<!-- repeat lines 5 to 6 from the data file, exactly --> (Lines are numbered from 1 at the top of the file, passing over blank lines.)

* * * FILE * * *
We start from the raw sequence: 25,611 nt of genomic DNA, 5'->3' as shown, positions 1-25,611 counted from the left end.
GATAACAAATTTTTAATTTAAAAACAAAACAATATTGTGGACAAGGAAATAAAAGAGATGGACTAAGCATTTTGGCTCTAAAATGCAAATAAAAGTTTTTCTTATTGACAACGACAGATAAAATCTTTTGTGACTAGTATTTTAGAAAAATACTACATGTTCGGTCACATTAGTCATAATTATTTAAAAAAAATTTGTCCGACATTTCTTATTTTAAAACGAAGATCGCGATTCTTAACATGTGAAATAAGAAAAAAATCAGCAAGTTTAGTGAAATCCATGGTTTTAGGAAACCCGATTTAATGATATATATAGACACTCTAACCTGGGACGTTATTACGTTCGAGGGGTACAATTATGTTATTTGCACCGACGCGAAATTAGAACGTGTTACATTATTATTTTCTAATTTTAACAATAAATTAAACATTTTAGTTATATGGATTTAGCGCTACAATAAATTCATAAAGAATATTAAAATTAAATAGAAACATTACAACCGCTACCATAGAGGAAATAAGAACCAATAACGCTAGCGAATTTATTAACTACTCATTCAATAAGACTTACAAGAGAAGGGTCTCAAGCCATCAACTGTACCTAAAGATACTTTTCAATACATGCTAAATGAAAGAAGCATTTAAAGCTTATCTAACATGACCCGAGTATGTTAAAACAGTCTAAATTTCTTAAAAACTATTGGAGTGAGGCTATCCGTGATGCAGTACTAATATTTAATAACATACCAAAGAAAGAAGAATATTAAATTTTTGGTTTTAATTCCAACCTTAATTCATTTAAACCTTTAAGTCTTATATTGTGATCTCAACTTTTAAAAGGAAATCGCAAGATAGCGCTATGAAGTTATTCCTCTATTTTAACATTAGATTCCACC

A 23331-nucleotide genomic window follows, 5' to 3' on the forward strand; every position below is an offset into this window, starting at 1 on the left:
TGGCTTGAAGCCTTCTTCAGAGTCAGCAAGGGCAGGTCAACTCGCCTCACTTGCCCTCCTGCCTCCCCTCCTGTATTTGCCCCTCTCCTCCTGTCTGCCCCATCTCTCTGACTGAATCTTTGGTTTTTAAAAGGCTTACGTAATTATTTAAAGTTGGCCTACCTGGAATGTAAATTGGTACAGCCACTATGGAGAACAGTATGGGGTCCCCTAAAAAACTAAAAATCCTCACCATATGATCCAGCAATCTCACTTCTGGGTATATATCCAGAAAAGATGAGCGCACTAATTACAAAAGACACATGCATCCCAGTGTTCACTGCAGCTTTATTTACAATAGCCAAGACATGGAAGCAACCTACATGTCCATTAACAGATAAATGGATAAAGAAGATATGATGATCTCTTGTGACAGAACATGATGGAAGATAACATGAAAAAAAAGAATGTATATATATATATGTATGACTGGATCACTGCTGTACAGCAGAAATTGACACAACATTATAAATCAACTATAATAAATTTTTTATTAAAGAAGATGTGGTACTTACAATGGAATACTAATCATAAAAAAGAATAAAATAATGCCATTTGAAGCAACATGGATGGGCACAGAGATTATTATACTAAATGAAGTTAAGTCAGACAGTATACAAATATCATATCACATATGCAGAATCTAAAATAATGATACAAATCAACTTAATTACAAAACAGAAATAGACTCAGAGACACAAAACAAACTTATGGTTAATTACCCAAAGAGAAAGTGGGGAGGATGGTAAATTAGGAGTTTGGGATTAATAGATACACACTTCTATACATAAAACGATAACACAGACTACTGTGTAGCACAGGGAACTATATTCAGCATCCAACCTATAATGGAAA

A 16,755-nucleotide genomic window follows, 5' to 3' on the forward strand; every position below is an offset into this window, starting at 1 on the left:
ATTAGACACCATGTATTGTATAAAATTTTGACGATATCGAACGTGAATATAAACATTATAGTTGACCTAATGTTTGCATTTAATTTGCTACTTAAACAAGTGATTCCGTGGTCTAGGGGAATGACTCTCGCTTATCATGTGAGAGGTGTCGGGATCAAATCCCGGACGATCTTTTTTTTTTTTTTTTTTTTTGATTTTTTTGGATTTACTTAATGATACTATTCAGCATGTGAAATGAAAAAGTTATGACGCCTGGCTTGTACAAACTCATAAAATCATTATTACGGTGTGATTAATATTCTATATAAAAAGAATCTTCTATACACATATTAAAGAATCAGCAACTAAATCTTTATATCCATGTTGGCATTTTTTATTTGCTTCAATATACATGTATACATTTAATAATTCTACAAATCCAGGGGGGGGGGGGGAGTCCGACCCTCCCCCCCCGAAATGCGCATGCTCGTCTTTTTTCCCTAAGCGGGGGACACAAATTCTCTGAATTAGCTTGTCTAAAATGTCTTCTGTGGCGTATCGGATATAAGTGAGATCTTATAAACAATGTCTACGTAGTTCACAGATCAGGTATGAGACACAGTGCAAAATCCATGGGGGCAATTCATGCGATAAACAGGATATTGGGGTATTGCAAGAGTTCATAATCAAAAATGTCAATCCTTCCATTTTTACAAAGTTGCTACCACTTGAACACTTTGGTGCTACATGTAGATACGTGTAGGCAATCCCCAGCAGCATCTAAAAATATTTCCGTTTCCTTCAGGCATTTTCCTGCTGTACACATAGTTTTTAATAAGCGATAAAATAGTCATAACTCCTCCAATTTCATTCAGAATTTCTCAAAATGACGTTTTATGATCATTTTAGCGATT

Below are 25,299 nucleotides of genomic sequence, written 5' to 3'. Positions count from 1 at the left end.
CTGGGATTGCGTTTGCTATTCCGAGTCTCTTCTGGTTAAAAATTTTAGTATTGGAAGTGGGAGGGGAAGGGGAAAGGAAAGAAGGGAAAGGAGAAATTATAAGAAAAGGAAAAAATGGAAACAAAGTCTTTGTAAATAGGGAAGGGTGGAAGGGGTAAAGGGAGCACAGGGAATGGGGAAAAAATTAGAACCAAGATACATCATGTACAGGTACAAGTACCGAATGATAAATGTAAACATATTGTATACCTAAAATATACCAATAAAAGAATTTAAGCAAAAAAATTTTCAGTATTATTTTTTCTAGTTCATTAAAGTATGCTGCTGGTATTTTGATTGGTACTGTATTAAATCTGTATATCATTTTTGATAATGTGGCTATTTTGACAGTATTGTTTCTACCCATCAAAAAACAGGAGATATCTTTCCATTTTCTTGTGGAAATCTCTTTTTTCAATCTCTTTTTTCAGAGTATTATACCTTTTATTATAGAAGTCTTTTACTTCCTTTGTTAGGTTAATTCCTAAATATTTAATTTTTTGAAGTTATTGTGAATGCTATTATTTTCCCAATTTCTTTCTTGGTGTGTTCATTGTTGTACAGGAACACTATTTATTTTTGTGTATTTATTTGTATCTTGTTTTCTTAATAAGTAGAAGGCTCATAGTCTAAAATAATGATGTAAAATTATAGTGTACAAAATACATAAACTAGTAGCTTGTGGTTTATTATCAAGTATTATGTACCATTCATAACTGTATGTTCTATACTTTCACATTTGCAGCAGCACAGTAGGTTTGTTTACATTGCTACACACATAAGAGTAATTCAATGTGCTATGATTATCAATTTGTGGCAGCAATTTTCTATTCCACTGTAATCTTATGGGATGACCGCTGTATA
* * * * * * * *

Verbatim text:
A 16,755-nucleotide genomic window follows, 5' to 3' on the forward strand; every position below is an offset into this window, starting at 1 on the left:
ATTAGACACCATGTATTGTATAAAATTTTGACGATATCGAACGTGAATATAAACATTATAGTTGACCTAATGTTTGCATTTAATTTGCTACTTAAACAAGTGATTCCGTGGTCTAGGGGAATGACTCTCGCTTATCATGTGAGAGGTGTCGGGATCAAATCCCGGACGATCTTTTTTTTTTTTTTTTTTTTTGATTTTTTTGGATTTACTTAATGATACTATTCAGCATGTGAAATGAAAAAGTTATGACGCCTGGCTTGTACAAACTCATAAAATCATTATTACGGTGTGATTAATATTCTATATAAAAAGAATCTTCTATACACATATTAAAGAATCAGCAACTAAATCTTTATATCCATGTTGGCATTTTTTATTTGCTTCAATATACATGTATACATTTAATAATTCTACAAATCCAGGGGGGGGGGGGGAGTCCGACCCTCCCCCCCCGAAATGCGCATGCTCGTCTTTTTTCCCTAAGCGGGGGACACAAATTCTCTGAATTAGCTTGTCTAAAATGTCTTCTGTGGCGTATCGGATATAAGTGAGATCTTATAAACAATGTCTACGTAGTTCACAGATCAGGTATGAGACACAGTGCAAAATCCATGGGGGCAATTCATGCGATAAACAGGATATTGGGGTATTGCAAGAGTTCATAATCAAAAATGTCAATCCTTCCATTTTTACAAAGTTGCTACCACTTGAACACTTTGGTGCTACATGTAGATACGTGTAGGCAATCCCCAGCAGCATCTAAAAATATTTCCGTTTCCTTCAGGCATTTTCCTGCTGTACACATAGTTTTTAATAAGCGATAAAATAGTCATAACTCCTCCAATTTCATTCAGAATTTCTCAAAATGACGTTTTATGATCATTTTAGCGATT